A Whanganui businessman's proposal for a ferry service from his town to Motueka near the top of the South Island has the support of investors and the Whanganui District Council.
Wellington port was badly damaged in the Kaikoura earthquake, and while ferry terminals were back up and running the following day, Neville Johnson says it shows the need for more ferry options between the two islands.
"I'm yet to find anyone point the finger at any one spot and say 'you can't do that, because'," Mr Johnson of Midwest Ferries told 1 NEWS.
Mr Johnson says the Whanganui port has been neglected, but he sees it having huge tourism potential and wants it to be a major freight port.
Truck owners and freight companies have been approached to invest, the big draw card being claims the ferry service will knock five hours off travel time from Auckland to Christchurch.
Whanganui District Council is working with Mr Johnson.
The mayor says they're supportive of the idea but want to see further business proposals first.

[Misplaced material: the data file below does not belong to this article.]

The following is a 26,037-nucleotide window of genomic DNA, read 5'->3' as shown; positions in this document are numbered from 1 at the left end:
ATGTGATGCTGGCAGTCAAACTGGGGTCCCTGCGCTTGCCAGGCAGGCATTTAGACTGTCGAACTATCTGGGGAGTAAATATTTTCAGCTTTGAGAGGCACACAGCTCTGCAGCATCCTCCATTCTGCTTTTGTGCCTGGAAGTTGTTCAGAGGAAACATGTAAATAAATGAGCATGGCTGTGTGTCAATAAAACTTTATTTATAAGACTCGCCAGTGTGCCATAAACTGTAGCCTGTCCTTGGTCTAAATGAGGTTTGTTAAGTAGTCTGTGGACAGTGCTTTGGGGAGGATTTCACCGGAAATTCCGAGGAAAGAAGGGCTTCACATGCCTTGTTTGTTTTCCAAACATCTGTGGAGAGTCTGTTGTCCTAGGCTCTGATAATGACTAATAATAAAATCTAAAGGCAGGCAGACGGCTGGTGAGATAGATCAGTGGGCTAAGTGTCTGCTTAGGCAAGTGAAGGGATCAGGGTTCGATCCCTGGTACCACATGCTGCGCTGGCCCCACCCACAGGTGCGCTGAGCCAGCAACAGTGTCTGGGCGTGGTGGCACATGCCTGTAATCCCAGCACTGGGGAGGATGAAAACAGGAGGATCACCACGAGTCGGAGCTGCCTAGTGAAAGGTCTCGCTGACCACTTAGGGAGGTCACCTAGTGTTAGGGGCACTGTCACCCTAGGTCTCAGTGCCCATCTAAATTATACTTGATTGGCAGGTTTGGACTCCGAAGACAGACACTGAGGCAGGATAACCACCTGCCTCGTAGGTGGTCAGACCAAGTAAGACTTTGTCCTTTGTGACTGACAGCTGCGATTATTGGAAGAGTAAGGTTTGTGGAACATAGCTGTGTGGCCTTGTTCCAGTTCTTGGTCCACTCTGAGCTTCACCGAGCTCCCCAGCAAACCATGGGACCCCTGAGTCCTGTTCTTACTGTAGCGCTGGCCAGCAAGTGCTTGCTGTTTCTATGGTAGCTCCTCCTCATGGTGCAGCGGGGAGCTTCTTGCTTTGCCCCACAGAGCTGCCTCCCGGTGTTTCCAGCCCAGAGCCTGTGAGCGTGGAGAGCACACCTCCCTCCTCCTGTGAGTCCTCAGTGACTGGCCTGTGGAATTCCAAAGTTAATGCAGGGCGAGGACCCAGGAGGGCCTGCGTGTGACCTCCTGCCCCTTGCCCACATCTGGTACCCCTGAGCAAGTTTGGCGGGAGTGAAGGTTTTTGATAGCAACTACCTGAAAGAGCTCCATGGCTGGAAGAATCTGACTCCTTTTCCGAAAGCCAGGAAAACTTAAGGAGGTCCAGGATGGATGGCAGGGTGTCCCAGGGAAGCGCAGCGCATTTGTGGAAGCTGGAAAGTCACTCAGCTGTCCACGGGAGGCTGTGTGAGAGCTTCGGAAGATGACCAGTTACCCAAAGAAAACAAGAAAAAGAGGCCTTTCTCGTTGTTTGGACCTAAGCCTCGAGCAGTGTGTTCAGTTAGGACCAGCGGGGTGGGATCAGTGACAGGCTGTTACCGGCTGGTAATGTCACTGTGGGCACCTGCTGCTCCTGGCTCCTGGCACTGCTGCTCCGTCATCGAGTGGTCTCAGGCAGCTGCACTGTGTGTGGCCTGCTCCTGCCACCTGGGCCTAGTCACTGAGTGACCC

Its a lot of work. It'll be very challenging- Tasman District Mayor Richard Kempthorne
At the other end, Port Motueka needs a bit more work done. It's estimated it'll cost around $14 million to dredge both ports to allow large ferries to berth.
Tasman District Mayor Richard Kempthorne says the council hasn't yet received a proposal from Midwest Ferries.
"Its a lot of work. It'll be very challenging," he said.
And it's not just the port that could pose issues.
"What we're seeing at the moment is with the earthquakes there's a lot more traffic coming up the Wairau Valley and through St Arnaud and Murchison. This traffic would be going up the Motueka Valley which has roads that really aren't catered for," Mr Kempthorne said.
Despite the challenges, and the idea being in the early stages, Mr Johnson is certain it'll get off the ground and is aiming to get the first ferry going in two years.